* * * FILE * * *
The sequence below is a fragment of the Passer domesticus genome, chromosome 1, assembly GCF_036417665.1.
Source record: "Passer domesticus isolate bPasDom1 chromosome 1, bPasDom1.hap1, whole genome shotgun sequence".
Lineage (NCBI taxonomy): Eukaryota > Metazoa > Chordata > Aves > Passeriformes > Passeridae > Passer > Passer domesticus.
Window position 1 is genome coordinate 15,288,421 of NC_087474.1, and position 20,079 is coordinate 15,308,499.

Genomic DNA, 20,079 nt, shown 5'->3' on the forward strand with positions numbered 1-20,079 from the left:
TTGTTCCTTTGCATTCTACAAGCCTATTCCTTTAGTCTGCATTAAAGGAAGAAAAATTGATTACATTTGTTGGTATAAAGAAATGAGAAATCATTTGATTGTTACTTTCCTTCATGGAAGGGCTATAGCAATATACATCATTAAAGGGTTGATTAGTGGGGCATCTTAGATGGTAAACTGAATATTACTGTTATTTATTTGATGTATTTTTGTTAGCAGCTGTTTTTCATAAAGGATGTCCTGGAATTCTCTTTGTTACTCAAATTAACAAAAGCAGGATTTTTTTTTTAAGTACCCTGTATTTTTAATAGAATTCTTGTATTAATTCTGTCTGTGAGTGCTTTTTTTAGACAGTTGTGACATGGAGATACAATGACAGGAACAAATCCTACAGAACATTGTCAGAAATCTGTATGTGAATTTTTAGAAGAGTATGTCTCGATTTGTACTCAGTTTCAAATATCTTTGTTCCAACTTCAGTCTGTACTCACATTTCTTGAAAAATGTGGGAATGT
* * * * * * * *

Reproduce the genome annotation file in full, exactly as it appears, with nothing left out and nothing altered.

The sequence below is a fragment of the Passer domesticus genome, chromosome 1, assembly GCF_036417665.1.
Source record: "Passer domesticus isolate bPasDom1 chromosome 1, bPasDom1.hap1, whole genome shotgun sequence".
Lineage (NCBI taxonomy): Eukaryota > Metazoa > Chordata > Aves > Passeriformes > Passeridae > Passer > Passer domesticus.
Window position 1 is genome coordinate 15,288,421 of NC_087474.1, and position 20,079 is coordinate 15,308,499.

Genomic DNA, 20,079 nt, shown 5'->3' on the forward strand with positions numbered 1-20,079 from the left:
TTGTTCCTTTGCATTCTACAAGCCTATTCCTTTAGTCTGCATTAAAGGAAGAAAAATTGATTACATTTGTTGGTATAAAGAAATGAGAAATCATTTGATTGTTACTTTCCTTCATGGAAGGGCTATAGCAATATACATCATTAAAGGGTTGATTAGTGGGGCATCTTAGATGGTAAACTGAATATTACTGTTATTTATTTGATGTATTTTTGTTAGCAGCTGTTTTTCATAAAGGATGTCCTGGAATTCTCTTTGTTACTCAAATTAACAAAAGCAGGATTTTTTTTTTAAGTACCCTGTATTTTTAATAGAATTCTTGTATTAATTCTGTCTGTGAGTGCTTTTTTTAGACAGTTGTGACATGGAGATACAATGACAGGAACAAATCCTACAGAACATTGTCAGAAATCTGTATGTGAATTTTTAGAAGAGTATGTCTCGATTTGTACTCAGTTTCAAATATCTTTGTTCCAACTTCAGTCTGTACTCACATTTCTTGAAAAATGTGGGAATGT